A Yemeni committee tasked with demilitarizing the capital has given 48 hours to armed opponents and backers of outgoing President Ali Abdullah Saleh to begin withdrawing after months of street fighting, state news agency Saba said on Wednesday, January 10.
The presence of armed elements in Sanaa, defying an earlier deadline to leave their positions by the end of December, underlines the difficulty of restoring normality to the country, which was paralyzed for most of 2011 by protests against Saleh.
Tribal fighters led by Saleh’s opponents and Republican Guard troops commanded by the veteran leader’s son are still deployed in several areas of Sanaa, including the northern district of Hasaba, scene of some of the heaviest fighting.
The 48 hours begin on Thursday morning, Saba said. It was unclear if the new deadline would prove more effective than the last. The body has no forces to ensure the deadline is met, but a government source said the panel would ask the international community to put pressure on any side that refused to withdraw.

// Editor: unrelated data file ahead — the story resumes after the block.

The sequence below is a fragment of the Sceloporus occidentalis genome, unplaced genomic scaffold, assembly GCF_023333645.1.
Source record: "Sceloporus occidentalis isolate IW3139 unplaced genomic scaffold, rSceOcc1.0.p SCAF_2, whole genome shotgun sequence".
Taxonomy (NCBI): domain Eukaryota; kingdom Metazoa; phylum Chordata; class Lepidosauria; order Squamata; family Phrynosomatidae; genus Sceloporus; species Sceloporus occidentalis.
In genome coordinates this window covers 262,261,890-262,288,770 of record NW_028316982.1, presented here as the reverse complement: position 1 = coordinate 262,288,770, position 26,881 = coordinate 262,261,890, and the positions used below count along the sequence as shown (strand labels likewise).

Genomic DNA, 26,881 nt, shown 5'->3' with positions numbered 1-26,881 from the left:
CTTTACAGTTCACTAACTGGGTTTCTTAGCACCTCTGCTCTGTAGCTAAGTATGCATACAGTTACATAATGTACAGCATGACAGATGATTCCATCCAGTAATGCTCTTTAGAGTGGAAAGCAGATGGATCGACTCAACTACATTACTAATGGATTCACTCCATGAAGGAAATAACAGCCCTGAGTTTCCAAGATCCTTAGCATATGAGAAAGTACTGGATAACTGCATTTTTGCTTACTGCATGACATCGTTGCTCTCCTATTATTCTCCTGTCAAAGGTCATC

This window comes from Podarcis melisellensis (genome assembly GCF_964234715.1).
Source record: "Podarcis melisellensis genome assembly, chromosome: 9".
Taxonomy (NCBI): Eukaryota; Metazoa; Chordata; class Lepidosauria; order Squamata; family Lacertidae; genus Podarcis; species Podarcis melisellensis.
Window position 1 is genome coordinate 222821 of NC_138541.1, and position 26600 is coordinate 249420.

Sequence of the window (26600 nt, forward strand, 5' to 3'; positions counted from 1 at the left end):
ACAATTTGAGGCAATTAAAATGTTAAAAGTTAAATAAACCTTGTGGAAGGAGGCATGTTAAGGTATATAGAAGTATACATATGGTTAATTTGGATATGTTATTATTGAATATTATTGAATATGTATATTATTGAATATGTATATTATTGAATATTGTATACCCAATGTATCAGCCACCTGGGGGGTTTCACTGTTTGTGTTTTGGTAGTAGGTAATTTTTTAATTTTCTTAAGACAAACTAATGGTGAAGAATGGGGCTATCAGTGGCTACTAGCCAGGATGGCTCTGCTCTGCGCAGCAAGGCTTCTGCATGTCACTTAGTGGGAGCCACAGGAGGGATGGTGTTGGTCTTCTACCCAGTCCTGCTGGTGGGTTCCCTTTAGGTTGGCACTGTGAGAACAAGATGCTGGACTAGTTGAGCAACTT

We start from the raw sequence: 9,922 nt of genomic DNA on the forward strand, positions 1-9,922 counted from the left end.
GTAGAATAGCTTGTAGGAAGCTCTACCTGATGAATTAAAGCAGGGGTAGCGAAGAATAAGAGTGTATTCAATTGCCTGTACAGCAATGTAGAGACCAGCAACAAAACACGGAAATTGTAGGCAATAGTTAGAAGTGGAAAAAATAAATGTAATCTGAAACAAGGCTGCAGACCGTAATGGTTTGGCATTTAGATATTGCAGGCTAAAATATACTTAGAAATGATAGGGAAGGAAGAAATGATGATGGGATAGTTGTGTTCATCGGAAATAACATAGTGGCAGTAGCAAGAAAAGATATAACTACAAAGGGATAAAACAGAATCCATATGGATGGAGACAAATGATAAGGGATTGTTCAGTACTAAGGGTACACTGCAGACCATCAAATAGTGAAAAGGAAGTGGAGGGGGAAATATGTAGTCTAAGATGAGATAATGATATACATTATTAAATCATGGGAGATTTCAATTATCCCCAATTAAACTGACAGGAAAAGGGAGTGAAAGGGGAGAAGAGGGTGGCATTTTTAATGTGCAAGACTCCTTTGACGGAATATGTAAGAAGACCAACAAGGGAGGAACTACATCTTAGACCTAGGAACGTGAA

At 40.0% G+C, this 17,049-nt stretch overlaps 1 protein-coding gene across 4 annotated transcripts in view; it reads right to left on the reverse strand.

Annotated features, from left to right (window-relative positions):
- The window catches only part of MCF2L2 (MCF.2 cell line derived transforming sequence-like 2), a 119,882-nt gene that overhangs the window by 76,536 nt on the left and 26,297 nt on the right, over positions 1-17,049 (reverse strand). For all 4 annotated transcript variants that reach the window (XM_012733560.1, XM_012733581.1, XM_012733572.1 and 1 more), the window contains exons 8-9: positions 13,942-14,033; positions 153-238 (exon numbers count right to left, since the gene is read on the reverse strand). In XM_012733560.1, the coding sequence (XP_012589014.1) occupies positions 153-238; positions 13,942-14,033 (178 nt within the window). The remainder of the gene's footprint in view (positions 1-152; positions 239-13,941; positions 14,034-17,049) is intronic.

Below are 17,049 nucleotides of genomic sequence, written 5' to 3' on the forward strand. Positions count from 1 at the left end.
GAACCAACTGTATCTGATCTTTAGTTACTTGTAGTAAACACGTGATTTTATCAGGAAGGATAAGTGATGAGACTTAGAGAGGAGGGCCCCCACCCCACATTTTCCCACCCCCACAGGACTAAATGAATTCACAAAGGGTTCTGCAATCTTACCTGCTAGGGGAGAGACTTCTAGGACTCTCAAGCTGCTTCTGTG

The committee said it would also begin re-opening roads blocked off by rival forces during the unrest, warning it would “hold accountable” anyone who tried to hinder the process, without elaborating.
Under a plan drawn up by Yemen’s wealthier neighbors and signed by Saleh in November, the opposition and the ruling General People’s Congress party (GPC) shared out cabinet posts between them, forming a unity government to steer the country towards presidential elections in February, Reuters reported.